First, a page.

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Kansas University’s 60-43 victory over Dayton put a smile on the face of junior guard Tyrone Appleton, who has been mourning the loss of his buddy Dennis Williams, who was murdered late last week in Gary, Ind.
“It’s been tough, real tough,” Appleton said after scoring one point versus the Flyers.
“He’s one of my closest friends. I talked to him an hour before he died. He always told me to give my best no matter how much time I get, whether it’s 30 minutes or 30 seconds. I’ll never forget the things he told me. I’ll keep him in my head as long as I live. He’ll always be in my mind.”
Appleton, who played six minutes in Friday’s victory over North Dakota State, flew back to Indiana following the game.
He attended his buddy’s funeral Saturday afternoon and was back in Minnesota by 8:30 Saturday night.
“It was tough going back home, flying back, waking up today to play the game,” Appleton said. “I’m just so happy we won. Sherron (Collins) and Cole (Aldrich) were great, and now we move to the Sweet 16. I’m looking forward to going to Indianapolis.”
On to Indy
KU advances to the Sweet 16 in Indianapolis, where the Jayhawks will take on Michigan State at 8:45 p.m. Friday.
The Spartans beat KU, 75-62, on Jan. 10 in East Lansing, Mich., in KU’s final game of an 11-4 nonconference season.
“I think everybody in the locker room wants to play Michigan State because we feel like we have something to prove,” KU freshman guard Tyshawn Taylor said. “They beat us pretty bad the first time, and we are a totally different team. We will be hungrier this time around.”
“We are definitely looking for a little redemption,” freshman forward Markieff Morris said. “They are a team like Dayton, but they shoot the ball better.”
Noted Mario Little: “The last time we played them we came out OK in the first couple possessions, then let it slip away. We need to make sure we stay focused on the defensive end and execute.”
Michigan State senior Travis Walton said the first matchup has nothing to do with this one.
“We are different now. They are, too,” he said. “They are playing great basketball. They always find a way to get things done and to get a win. Both teams will play hard just like the first game. It should be a great game.”
KU’s Brady Morningstar took his turn guarding Dayton’s Chris Wright, who missed 12 of 16 shots and scored 10 points with nine boards in 28 minutes.
“You can close out on shooters long, and you feel like if they drive, Cole will block the ball or contest the shot. He helps a lot. He’s so dominant in the paint,” Morningstar said.
Dayton hit just 16 of 72 shots for miserable 22.2 percent. The Flyers made four of 19 threes.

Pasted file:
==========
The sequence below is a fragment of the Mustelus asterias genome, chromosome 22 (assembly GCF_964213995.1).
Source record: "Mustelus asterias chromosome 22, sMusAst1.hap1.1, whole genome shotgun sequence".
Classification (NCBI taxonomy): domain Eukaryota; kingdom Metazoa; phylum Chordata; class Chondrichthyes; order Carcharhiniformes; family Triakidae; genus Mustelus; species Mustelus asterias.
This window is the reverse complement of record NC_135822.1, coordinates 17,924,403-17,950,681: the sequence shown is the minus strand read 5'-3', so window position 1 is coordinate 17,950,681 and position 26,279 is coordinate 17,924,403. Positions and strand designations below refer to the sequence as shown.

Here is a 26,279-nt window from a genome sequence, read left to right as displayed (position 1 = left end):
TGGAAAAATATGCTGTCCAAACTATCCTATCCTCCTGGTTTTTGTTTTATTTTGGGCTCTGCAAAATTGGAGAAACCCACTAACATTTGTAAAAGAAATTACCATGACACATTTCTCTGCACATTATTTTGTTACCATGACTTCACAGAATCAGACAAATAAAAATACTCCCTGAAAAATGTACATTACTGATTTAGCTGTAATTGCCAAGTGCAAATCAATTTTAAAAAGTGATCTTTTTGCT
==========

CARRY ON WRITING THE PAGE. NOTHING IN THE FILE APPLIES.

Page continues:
“I guess their flight team, or whatever they call it, wasn’t flying,” KU’s Collins quipped, referring to the athletic Flyers faring so poorly offensively.
Flyers’ guard Mickey Perry shook his head when asked about the offensive woes.
“It was their defense to a certain extent,” Perry said. “They did defend well, and I thought we defended them well, too. Our shot selection was so poor that it enabled us to not be in proper defensive position to get back and stop easy breaks.”
KU coach Bill Self’s take? “Our defense was pretty good but we also were fortunate because they missed some shots,” Self said.
In good shape
Aldrich was asked in the interview room about his physical conditioning now compared to high school.
“Junior year of high school, the most I weighed was 263,” Aldrich said. “I came in as a freshman in the beginning of the summer at 254, 255ish and had a 14.9 percent body fat, and now I am 235, 240 with a 6.5 percent body fat.”
“Anything else you want to tell them?” KU coach Self said, drawing laughter from all involved.
Poor charity work
KU won going away despite hitting just 11 of 22 free throws.
“It could have opened up the game more,” Morningstar said of KU hitting freebies. “That’s how it goes sometimes.”
Little scored five straight points in the first half. He hit a deep two and a three that gave the Jayhawks a 19-11 advantage at 9:11.
“Coach said to be aggressive and just play. I think I did that today,” said Little, who scored seven points and had six boards in 16 minutes.
“This team ... our level of confidence has grown each game,” Little added. “For us, the first one (Friday against North Dakota State) was the tough one. We were more confident after that against an athletic team like Dayton.”
How sweet it is
The Jayhawks were giddy after reaching the Sweet 16 despite losing five starters from last year’s national-championship team.
“Coach was basically celebrating, said he was proud,” Little said. “He also is making sure we stay focused.”
“It feels great knowing nobody expected us to get this far,” Marcus Morris said. “It’s a great accomplishment for us.”
KU advanced to the Sweet 16 for the third straight year and the seventh time in the last nine seasons. ... KU has won eight straight NCAA Tournament games and 11 of its last 12 in the last three years. ... KU is 8-3 all-time as a No. 3 seed. ... Collins (25) and Aldrich (13) combined for 38 of KU’s 60 points. The two have scored 93 of KU’s 144 points in the first two rounds of the NCAA Tournament. ... Aldrich scored KU’s first six points before Collins scored the Jayhawks' next eight and Little scored the following five. Collins then scored the next six points for KU. The three combined for 28 of KU's 29 first half points as Taylor made a free throw.